FIG. 15 is a cross-sectional view of a physical mask for yielding a partially metallized shell button;

FIG. 16 is a diagram of the process flow of the methods 1 and 6 of FIG. 4;

FIG. 17 is a perspective view of an interposer carrier before the sacrificial posts are removed;

FIG. 18 is a cross-sectional view taken along line 18-18 of FIG. 17;

FIG. 19 is the cross-sectional view FIG. 18 with the sacrificial posts removed;

FIG. 20 is a perspective view of a carrier with unmetallized sacrificial posts docked into a physical mask;

FIG. 21 is a diagram of the process flow of the method 2 of FIG. 4;

FIG. 22 is a diagram of the process flow of the method 3 of FIG. 4;

FIG. 23 is a diagram of the process flow of the method 4 of FIG. 4;

FIG. 24 is a diagram of the process flow of the method 5 of FIG. 4;

FIG. 25 shows exemplary patterns of metallized sacrificial posts before the post removal step;

FIG. 26 shows the exemplary patterns of FIG. 25 after the post removal step; and

FIG. 27 is a perspective view of the LGA interposer with an exemplary metallized button pattern of the present invention.

DESCRIPTION OF THE PREFERRED EMBODIMENT

Referring to FIG. 1, an assembly 100 includes an LGA interposer 102 disposed between a PWB 104 and an MCM module 106, a heat sink 108, a spring 110 and posts 112. PWB 104, MCM module 106 and heat sink 108 are held together under force supplied by spring 110, transferred through posts 112, posts 112 being attached to heat sink 108. Posts 112 are preferably metallic.

MCM module 106 includes one or more electrical contacts 114 and PWB 104 includes one or more electrical contacts 116 disposed in aligned and spaced relationship to contacts 114. LGA interposer 102, which is shown in an exploded view at detail 118, includes one or more electrical contact buttons 120 disposed in aligned relationship to contacts 114 and 116.

When spring 110 is adjusted by means of adjuster 122, PWB 104, LGA interposer 102 and MCM module 106 are pressed toward one another so that contacts 114 of MCM module 106 and contacts 116 of PWB 104 make a forced physical and electrical contact with respective ones of contacts 120 of LGA interposer 102.

LGA interposer 102 includes a carrier 124 having one or more through holes or vias in which contact buttons 120 are disposed. Carrier 124 is disposed between physical downstops 126, which are affixed to an LGA frame 128. LGA frame 128 provides a stop limit to the amount of compression that spring 110 can exert in bringing contacts 114, contacts 116 and contact buttons 120 into physical and electrical contact.

It will be apparent to those skilled in the art that although two contacts 114, two contacts 116 and two contact buttons 120 are shown, more or less of each may be provided. It will also be apparent to those skilled in the art that assembly 100 can include LGA interposer 102 disposed between any two devices having contacts that need connections, MCM module 106 and PWB being shown by way of example.

Preferably, contact buttons 120 are made according to the methods of the present invention and can have any of a variety of metallization patterns, for example any of those shown in FIG. 26.

According to the method of the present invention, LGA interposer 102 is made by starting with a perforated carrier 140 or 142, as shown in FIGS. 5 and 7. Carrier 140 is fabricated by perforating a Kapton plastic sheet with holes (vias) in the desired positions of contacts.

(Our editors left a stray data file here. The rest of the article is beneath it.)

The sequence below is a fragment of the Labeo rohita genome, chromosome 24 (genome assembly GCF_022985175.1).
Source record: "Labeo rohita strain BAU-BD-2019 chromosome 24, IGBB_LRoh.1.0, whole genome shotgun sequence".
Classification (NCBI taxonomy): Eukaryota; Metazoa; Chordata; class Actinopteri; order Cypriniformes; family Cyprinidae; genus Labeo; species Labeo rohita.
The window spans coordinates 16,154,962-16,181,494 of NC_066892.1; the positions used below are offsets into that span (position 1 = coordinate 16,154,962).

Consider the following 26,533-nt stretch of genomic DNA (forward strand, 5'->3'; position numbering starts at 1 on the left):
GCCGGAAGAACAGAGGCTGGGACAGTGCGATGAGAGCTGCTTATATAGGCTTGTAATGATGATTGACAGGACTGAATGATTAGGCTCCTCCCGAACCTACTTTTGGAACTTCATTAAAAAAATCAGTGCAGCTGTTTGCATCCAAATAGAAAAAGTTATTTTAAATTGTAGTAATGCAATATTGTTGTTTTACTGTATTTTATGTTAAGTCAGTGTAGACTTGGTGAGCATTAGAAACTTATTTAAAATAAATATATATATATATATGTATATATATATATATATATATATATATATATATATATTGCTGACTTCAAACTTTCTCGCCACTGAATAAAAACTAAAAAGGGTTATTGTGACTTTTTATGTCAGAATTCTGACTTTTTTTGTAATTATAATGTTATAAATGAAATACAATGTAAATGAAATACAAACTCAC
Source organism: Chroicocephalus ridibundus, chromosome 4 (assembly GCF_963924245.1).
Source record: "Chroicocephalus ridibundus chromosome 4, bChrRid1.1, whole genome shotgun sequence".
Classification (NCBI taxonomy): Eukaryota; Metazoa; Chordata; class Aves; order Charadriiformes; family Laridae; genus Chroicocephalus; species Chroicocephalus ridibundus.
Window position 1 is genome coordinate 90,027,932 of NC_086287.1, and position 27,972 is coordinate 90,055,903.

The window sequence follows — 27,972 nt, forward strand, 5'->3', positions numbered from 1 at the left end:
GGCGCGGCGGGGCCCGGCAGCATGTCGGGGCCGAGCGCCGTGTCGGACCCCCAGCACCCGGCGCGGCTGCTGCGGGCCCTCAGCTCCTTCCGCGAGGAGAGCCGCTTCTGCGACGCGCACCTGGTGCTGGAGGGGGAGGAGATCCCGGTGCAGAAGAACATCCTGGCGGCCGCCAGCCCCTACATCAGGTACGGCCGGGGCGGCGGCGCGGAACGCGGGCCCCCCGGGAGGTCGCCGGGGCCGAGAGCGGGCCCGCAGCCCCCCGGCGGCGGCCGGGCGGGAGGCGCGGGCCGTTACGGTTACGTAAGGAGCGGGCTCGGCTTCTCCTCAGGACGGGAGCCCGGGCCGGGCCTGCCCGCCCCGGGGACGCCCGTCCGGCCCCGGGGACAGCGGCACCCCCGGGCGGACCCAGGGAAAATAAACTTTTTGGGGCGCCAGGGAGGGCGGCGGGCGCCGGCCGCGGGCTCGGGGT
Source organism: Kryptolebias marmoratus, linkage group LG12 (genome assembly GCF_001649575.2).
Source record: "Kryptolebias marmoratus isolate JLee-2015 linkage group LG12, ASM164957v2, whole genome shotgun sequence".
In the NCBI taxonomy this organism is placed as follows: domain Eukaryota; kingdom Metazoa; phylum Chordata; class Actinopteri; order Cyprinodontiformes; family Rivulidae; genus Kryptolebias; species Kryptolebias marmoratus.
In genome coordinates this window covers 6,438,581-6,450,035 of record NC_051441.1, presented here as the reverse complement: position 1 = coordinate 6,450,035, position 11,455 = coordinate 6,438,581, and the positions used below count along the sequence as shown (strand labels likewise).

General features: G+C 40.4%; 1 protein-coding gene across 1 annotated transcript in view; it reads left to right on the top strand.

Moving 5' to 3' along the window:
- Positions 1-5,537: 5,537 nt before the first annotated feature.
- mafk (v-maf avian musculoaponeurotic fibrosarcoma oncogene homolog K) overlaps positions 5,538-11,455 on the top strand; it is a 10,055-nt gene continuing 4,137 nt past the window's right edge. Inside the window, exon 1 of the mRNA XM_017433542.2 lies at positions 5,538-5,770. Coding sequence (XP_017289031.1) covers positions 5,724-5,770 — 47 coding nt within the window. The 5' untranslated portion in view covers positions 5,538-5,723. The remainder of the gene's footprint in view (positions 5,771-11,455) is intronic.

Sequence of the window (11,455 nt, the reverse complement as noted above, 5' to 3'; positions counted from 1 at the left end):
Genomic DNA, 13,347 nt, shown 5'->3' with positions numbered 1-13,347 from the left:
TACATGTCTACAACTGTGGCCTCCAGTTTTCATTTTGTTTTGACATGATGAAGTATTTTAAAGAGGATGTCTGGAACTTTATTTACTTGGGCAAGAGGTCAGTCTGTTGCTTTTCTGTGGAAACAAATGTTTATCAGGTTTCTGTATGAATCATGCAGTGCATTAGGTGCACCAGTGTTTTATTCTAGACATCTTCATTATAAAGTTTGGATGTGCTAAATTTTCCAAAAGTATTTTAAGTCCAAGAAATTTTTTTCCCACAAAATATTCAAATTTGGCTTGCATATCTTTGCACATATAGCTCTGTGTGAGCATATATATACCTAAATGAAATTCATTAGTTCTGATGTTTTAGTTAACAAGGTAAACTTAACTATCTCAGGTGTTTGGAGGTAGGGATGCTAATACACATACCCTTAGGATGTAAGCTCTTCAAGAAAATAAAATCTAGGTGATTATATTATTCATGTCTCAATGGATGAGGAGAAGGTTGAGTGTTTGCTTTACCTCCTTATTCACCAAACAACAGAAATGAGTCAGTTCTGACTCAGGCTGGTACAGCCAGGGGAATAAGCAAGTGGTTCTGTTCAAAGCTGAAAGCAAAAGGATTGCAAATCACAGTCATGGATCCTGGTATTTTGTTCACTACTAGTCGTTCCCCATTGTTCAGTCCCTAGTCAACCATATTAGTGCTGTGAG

Carrier 140 is preferably an electrically insulating material that may be either a flexible sheet or a more rigid plate. The electrically insulating material, for example, may be polyimide, polyester, ceramic, quartz, glass, polymer coated metal, polytetrafluoroethylene, oxides or the like. Another type of carrier that could be used is a low expansion metal or metal alloy which has an insulator layer over it's entire surface and through the vias. An example of the latter could be molybdenum with low expansion coefficient with a thin coating of low expansion polymer such as pyrromellitic dianhydrideheneylene diamine (PMDA-PDA) polyimide. Then the interposer construction would proceed as described herein.

Metal pads must be fabricated on each side of the holes and connected in a manner that is electrically continuous through the hole. Two main approaches to this are a direct metallization using physical masks to shield areas where metal is not desired and a subtractive method for defining this metallurgy. In the subtractive method, metal is first deposited on both sides and through the vias of the planar substrate (by any means, including plating, plasma spray, etc), followed by application of photoresist, expose, develop and etch removal of unwanted metal.

Referring to FIG. 2, in the direct metallization approach, at steps 2A and 2B a physical mask 144 is oriented so that one or more openings 146 therein are aligned over one or more perforation holes 148 in carrier 140 and brought into contact with one another. Openings 146 may have any suitable shape, for example, circular, star, cross and other shapes. At step 2C, metal is deposited onto carrier 140 by such a method that a metal coating 154 will result on the open areas on top of carrier 140 and down onto the side walls of the hole or via 148. At step 2D, physical mask 144 is removed. Carrier 140 is then flipped over and the other side is metallized in similar fashion (e.g., steps 2A, 2B and 2C are repeated), thereby creating a continuous metal path from the top of carrier 140, down the sides of hole 148 and onto the other side of the carrier 140 as shown at step 2E and in FIGS. 8 and 9.